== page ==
So yeah, of course it is just a TV show, and after writing this, I think a lot of what's bothered me is more from crappy/lazy writing more than any conscious political agenda... Still, I wouldn't be surprised if they are trying to make it more "realistic" to what prosecutors are really like, and trying to appeal to a more conservative audience. And either way...it's upsetting to see a (yeah, fictional) person who you generally really respect as good and honorable, and who does his job the way we'd hope real prosecutors do, all of a sudden become...less so, and be more vindictive and egotistical, and less truth-seeking. But just subtly enough that there's no real explanation for it, and nobody around him treats him any differently, so it just seems like an evolution in his personality, not something sudden that would have an expicit cause that can be analyzed. (Now Arthur did tell Serena, when Arthur was lecturing her, and she asked this, that Jack didn't feel as strongly as he did, but it was Arthur's decision to make. But there's no evidence that Jack disagreed with him, and everything that they did show earlier in the episode suggested that Jack generally agreed with Arthur here, which is what's out of character with what I would have expected from him in the past.) And I guess it's also upsetting to see a show that always was well-written, interesting, and idealistic to all of a sudden change like this. Well...I guess there's still plenty of old reruns out there...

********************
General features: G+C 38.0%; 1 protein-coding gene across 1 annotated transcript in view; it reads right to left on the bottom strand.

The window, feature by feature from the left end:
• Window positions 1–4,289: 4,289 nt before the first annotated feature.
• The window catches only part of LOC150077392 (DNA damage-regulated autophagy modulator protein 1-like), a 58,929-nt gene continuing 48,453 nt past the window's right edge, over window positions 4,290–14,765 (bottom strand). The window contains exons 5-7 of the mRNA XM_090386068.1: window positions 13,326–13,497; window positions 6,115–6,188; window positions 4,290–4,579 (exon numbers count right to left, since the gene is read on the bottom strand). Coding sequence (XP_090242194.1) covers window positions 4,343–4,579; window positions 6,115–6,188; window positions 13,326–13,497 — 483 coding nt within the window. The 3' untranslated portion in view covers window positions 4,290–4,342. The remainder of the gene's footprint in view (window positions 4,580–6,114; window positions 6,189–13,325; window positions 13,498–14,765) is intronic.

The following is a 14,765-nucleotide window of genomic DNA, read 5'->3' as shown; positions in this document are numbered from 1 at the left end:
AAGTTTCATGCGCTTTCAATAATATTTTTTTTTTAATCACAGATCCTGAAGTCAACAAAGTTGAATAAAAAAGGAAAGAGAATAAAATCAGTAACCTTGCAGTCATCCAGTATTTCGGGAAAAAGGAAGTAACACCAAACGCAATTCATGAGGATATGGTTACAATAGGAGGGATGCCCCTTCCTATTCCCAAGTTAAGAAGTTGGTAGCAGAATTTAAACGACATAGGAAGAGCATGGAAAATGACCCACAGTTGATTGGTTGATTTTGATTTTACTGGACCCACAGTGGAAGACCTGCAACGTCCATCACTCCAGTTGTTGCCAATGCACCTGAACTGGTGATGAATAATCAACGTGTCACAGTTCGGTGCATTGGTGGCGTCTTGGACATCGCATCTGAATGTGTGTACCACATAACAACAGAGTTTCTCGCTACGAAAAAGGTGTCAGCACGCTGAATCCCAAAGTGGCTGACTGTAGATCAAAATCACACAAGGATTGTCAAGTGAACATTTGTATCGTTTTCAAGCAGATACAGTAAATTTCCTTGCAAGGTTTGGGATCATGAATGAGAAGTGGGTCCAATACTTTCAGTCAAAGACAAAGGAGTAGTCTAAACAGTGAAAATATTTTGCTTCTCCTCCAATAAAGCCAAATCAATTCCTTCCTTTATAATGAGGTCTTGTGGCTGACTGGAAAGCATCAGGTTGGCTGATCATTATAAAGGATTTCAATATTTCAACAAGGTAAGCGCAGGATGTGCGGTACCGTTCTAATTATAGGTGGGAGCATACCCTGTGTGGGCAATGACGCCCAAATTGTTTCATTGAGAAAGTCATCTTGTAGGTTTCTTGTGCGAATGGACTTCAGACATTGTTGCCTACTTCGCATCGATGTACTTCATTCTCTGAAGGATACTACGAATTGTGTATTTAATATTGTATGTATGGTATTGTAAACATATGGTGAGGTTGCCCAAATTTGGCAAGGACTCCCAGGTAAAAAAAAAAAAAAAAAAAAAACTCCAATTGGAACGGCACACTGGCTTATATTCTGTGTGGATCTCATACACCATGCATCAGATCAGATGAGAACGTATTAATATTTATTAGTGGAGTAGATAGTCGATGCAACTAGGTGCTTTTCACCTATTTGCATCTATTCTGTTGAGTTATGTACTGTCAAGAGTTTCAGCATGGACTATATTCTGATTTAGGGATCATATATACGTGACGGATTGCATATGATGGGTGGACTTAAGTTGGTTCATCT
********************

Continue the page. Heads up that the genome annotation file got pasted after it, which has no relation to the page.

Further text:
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Michael

November 2010